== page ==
The delegations shared a similar assessment of the threat and agreed on the need to deepen cooperation between their intelligence and security services. The participants also discussed measures which could help make the European area and its external borders safe and secure, increase air transport security, and prevent and fight propaganda, the financing of terrorism and arms trafficking. They agreed on the importance of meeting again and looking at the conditions for broadening their work to include other EU member countries.
Q. - Is Greece showing itself equal to the humanitarian emergency and the security crisis Europe is facing?
THE MINISTER - We haven’t come here to blame Greece, but on the contrary, through solidarity with it - to succeed in overcoming a migration crisis unprecedented since the creation of the European Union.
The Greek government has firmly committed itself to ensuring the hot spots are operational as soon as possible. However, there’s still a lot to do, particularly in terms of digital equipment. There’s an emergency. If we don’t take it into account, the consequences for Schengen will be disastrous.
Q. - Is free movement under threat?
THE MINISTER - It means getting [migration] flows under control. Disorder and chaos can lead only to the end of Schengen.
Q. - Is France supporting the Greeks enough?
THE MINISTER - We’re the first European country to implement the process of «relocating» migrants from Greece: nearly 100 are being accepted in France, out of 570 places already made known. We’ve also sent 60 members of staff to the Frontex agency. And next week, a French team specialized in detecting false documents will be deployed. France is taking action, on the front line.
Q. - There’s a persistent risk of terrorists blending in with the migrants...
THE MINISTER - That will be brought under control only if we implement the proposals we’ve made as quickly as possible. We must create the mechanism enabling hot spots to register all migrants, identify them with a high level of reliability and consult the European police databases.
Q. - How can the migration crisis be stopped?
THE MINISTER - Like the issue of terrorism, the migration crisis can be grasped only at European level. In France we have the requirement for a controlled approach. That’s why - instead of creating a large camp in Calais, which leads nowhere - I favour specifically-adapted reception arrangements, under the right conditions. This approach has already enabled nearly 4,000 people to be given shelter outside Calais, in reception centres for asylum seekers or reception and guidance centres. Moreover, we’re stepping up the fight against people-smuggling networks, as well as checks enabling us to deport those who are not eligible for asylum and therefore can’t remain in our country.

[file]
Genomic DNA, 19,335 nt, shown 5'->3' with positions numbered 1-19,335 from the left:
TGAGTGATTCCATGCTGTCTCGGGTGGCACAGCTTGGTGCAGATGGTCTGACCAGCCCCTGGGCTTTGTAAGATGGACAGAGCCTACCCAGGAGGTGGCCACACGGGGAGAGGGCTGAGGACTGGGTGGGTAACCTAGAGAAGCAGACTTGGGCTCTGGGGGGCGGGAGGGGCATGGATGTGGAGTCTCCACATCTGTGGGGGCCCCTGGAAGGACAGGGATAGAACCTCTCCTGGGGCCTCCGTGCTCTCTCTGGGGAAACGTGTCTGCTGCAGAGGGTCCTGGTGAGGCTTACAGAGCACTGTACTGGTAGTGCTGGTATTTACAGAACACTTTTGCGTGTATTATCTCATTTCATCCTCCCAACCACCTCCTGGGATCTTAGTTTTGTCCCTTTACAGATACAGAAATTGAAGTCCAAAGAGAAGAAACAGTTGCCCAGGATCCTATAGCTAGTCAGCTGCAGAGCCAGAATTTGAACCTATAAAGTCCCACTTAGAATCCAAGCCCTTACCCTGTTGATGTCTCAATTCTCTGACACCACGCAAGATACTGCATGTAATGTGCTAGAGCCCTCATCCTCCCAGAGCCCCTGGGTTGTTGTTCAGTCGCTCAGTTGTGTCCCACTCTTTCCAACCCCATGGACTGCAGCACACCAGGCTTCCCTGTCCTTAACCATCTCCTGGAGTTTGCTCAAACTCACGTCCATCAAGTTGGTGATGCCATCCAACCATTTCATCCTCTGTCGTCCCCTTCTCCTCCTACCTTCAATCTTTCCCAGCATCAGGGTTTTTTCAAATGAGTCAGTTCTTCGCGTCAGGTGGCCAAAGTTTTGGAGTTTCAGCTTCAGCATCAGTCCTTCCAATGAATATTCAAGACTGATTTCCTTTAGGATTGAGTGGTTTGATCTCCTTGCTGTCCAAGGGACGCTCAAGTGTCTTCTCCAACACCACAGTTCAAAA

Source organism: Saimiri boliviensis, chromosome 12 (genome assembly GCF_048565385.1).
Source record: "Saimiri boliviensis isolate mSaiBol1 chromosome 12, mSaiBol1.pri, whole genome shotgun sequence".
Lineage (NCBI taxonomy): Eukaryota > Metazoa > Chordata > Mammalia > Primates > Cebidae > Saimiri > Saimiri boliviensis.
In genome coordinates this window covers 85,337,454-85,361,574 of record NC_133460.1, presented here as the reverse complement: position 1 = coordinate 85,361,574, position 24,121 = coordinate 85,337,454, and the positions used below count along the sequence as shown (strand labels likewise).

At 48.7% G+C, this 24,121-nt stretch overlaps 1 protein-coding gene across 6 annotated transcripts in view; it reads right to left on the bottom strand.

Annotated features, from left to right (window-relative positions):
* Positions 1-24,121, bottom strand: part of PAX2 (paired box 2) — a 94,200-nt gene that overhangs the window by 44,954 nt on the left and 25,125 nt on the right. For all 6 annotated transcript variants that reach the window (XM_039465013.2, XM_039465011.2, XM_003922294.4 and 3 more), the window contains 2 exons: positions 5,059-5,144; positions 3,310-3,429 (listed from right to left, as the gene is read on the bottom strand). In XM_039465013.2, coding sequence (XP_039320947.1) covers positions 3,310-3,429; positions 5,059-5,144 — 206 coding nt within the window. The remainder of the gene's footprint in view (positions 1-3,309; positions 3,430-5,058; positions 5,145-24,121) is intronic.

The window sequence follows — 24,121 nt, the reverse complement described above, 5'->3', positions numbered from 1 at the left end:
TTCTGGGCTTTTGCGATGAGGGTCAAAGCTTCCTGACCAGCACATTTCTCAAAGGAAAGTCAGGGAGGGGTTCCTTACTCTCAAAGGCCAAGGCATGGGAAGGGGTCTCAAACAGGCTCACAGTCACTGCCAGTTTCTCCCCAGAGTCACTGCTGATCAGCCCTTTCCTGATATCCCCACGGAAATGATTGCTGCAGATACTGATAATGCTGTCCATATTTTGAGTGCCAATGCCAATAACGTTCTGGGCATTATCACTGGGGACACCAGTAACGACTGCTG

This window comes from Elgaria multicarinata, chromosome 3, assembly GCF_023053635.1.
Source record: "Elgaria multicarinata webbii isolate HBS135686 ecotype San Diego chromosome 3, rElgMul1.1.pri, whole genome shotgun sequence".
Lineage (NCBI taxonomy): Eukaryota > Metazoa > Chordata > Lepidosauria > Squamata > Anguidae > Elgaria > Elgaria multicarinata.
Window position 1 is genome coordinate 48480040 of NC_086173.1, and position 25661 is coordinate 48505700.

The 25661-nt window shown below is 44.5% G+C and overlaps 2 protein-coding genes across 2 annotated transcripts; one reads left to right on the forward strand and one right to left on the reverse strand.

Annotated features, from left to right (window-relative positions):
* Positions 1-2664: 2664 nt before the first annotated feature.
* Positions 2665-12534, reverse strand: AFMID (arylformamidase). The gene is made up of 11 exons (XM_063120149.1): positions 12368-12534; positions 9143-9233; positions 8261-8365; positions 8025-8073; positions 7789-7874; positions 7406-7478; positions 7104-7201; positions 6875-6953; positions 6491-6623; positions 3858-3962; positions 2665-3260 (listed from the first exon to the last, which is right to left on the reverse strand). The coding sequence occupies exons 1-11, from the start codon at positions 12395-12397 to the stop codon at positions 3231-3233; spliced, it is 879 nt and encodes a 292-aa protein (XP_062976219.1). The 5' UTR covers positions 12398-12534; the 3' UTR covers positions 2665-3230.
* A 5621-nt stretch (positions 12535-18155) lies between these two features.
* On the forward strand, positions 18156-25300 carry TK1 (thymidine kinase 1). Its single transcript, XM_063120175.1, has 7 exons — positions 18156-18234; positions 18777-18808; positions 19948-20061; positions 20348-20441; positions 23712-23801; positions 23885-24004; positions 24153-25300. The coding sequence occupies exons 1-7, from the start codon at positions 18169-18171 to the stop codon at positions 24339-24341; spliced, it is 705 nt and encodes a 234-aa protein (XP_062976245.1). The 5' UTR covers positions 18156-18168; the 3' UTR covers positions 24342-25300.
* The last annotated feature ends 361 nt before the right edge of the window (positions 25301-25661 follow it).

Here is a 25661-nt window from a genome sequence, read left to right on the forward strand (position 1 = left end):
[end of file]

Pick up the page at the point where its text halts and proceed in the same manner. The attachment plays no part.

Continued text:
Q. - How do you feel about French people’s growing concern about migrants?
THE MINISTER - The migration crisis we’re going through means taking in those who are persecuted in their countries and deporting more economic migrants. If we want to deal humanely with the refugee issue, we need control. Let’s not constantly stir up fears in order to awaken the basest instincts.
6. Climate - COP21 - Munich Security Conference - Awarding of the 2016 prize to Laurent Fabius, Minister of Foreign Affairs and International Development, President of COP21 - Statement by the Ministry of Foreign Affairs and International Development Spokesman (Paris, 08/02/2016)
The jury of the prestigious Munich Security Conference has decided to award its 2016 prize to M. Laurent Fabius, Minister of Foreign Affairs and International Development, and Christiana Figueres, Executive Secretary of the United Nations Framework Convention on Climate Change, for the diplomatic success of COP21 and the conclusion of the Paris Agreement.
The prize, whose past recipients have included Henry Kissinger, Javier Solana, Joseph Lieberman, Helmut Schmidt and Valéry Giscard d’Estaing, will be awarded to Laurent Fabius in Munich on the evening of Saturday 13 February.